Breastfeeding Is a Struggle, So Why Don't We Celebrate When We Wean? – Kveller
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Breastfeeding Is a Struggle, So Why Don’t We Celebrate When We Wean?

When it came to breastfeeding, my mantra throughout the years was that I would stop nursing when it stopped being good for myself or one of my nurslings. I stopped nursing my older daughter, Zahava, when she was 22-months-old and I was two months pregnant with Dahlia. Ending this special relationship with her was bittersweet—however, I knew I was going to have the opportunity for this intimacy again soon.

Our daughter Dahlia was born and I enjoyed our closeness through nursing, as I had with my older daughter. Two years later, following our summer travels and my husband being away for three weeks, I decided I was ready to take the plunge to wean Dahlia upon his return.

READ: It May Be Time To Wean My Three Year Old

My girls are strong-willed and spirited, and neither weaning process has been easy for child or mother. I found little support and few resources for this tricky and challenging experience that all breastfeeding mothers will eventually encounter. I referenced nursing books and websites, spoke with our pediatrician, and reached out to a friend who is a lactation consultant—but few of my questions were answered so I entered this stage feeling worried and alone. How long after I wean will my body stop producing milk? What about my diet and caloric intake? Should I change the vitamins that I am taking? How will I soothe my daughter when she is sick?

Ultimately, having their Abba involved with alternative activities during the typical nursing times was key. But it was still beyond challenging. Distraction with books and toys did not work, but finally, morning nursing sessions were replaced with the girls’ favorite show, “Sofia The First.” (Thank you Disney and Netflix!)

While preparing to stop nursing Dahlia, I thought a lot about how I wanted to celebrate this milestone. I asked many friends about their experiences and browsed online, but found few ideas that resonated with me. I wondered why this wasn’t a more common celebratory experience.

READ: How to Wean Your Child

The Torah even relates the story of a celebratory occasion after the conclusion of Sarah breastfeeding Isaac. In Beresheit 21:8, it is written, “And the child grew and was weaned, and Abraham made a great feast on the day that Isaac was weaned.”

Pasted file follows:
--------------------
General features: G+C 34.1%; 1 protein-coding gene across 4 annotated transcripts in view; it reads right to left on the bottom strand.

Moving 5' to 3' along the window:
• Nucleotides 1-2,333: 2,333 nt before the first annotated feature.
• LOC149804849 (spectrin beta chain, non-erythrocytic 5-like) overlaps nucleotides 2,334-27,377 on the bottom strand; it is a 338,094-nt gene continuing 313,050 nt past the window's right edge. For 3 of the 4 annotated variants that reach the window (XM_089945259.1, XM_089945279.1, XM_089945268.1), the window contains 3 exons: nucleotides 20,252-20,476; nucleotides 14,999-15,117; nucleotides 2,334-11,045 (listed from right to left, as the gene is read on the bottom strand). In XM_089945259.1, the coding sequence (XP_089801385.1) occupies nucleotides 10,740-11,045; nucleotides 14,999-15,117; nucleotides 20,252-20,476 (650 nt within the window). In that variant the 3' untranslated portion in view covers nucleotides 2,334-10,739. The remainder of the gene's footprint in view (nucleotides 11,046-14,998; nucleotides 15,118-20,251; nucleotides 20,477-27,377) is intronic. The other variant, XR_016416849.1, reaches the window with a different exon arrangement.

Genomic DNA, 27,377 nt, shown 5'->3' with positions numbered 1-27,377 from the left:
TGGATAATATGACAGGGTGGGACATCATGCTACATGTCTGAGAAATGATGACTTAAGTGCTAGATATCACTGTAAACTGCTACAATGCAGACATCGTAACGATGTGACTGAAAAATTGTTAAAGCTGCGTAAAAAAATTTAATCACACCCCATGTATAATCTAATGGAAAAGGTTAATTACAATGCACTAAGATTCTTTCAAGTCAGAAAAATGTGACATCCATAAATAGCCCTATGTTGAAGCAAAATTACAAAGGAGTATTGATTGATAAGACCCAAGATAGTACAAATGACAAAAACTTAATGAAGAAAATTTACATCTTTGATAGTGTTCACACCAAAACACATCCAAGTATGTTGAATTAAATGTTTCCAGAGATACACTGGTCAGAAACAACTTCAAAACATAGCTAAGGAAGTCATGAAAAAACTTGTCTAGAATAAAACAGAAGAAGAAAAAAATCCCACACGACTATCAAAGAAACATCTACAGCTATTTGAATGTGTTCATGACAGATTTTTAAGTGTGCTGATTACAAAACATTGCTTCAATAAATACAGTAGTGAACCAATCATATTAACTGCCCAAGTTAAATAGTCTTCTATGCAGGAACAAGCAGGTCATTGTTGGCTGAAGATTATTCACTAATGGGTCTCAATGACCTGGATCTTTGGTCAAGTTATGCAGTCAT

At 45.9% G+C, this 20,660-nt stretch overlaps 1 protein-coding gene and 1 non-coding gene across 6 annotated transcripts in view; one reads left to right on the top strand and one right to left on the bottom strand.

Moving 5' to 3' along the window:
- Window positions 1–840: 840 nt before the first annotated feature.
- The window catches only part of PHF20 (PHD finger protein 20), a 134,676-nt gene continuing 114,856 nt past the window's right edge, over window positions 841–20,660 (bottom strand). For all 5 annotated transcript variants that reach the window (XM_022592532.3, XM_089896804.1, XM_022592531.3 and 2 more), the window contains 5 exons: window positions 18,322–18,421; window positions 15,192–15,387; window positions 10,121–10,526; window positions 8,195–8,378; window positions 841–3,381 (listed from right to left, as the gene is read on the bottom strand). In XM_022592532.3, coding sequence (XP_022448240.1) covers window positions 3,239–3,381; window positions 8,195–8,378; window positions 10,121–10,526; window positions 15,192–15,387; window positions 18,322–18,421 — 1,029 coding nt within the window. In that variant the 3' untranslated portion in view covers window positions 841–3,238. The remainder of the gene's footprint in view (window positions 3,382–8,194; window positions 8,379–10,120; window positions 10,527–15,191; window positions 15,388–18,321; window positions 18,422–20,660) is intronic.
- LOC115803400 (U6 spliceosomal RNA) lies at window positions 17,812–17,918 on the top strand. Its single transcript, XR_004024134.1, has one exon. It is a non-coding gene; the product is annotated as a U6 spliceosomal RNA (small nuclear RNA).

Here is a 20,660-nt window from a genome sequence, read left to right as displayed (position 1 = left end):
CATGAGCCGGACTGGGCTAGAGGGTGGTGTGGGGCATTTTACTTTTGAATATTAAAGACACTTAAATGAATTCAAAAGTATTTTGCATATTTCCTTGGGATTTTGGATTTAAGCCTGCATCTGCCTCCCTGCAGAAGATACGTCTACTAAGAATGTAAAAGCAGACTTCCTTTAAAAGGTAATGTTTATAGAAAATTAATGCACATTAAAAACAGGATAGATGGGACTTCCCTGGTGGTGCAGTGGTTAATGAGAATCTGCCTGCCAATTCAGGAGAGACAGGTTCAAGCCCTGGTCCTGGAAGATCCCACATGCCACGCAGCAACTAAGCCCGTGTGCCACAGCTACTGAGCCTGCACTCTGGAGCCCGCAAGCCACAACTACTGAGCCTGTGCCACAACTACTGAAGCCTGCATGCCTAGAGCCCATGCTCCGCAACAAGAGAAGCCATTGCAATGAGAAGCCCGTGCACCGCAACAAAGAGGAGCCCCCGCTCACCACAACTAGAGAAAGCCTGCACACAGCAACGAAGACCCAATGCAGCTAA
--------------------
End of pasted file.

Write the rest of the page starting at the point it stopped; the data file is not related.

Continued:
Rashi’s commentary states that Isaac was 24 months at this time, and the celebration was for the prominent people of that generation. I’m not requesting that my husband cook up a feast and invite everyone we know to celebrate this very personal milestone; however, I do feel it is very worthy of a celebration, even if just a private event.

There are many times in Jewish life, when families and community celebrate milestones of their child—some law and some tradition—whether a simchat bat or brit milah shortly after birth, an upsherin haircut for a 3rd birthday, hagigat siddur for receiving your first prayerbook in elementary school, a 10th grade confirmation, an auf ruf before a wedding, and many others. So, why is weaning not commonly celebrated?

Like for many other moms, breastfeeding was not easy for me. I encountered challenges with both of my daughters including thrush and mastitis, low supply, oversupply, reflux, and severe milk and soy protein intolerance. This led to many doctor visits and a complete overhaul of my diet, and weeks of pumping milk donated to our local Mother’s Milk Bank. Later on, it led to countless conversations educating my friends, family, strangers, and even my daughter’s dentist as to why breastfeeding a 2-year-old is normal.

I learned a lot about myself and feel blessed to be part of this sisterhood. I’m proud of my journey and this accomplishment, and yet it’s been a challenge to pinpoint what would be a meaningful way to mark this unique time in my life.

READ: Mother-Led Weaning Sucks

Some friends suggested a getaway weekend, and I do like this idea because I have never been away from both girls at the same time—but logistically this one will have to hold off for a bit. Others suggested a trip to the mikveh, and for some women this is a spiritual monthly experience—but for me it is not. A big party with crushed ice margaritas, surrounded by the friends who have been supportive to me over these five-plus years of pregnancy and nursing is what really sounds great. However, trying to schedule anything with a group of moms can be more difficult than scoring seats to the Super Bowl.

As the weeks have passed since Dahlia enjoyed her last taste of breastmilk and my body has listened to the cues to stop producing it, I have noticed my breasts evening out and doing what they are going to do in my post-pregnancy and nursing phase. It was a longer journey—five and a half years—than I ever could have expected, but I am ready to have my body back.

So with further thought, I have decided to celebrate weaning and mark this occasion with some much-needed bra shopping, and that feels just right!

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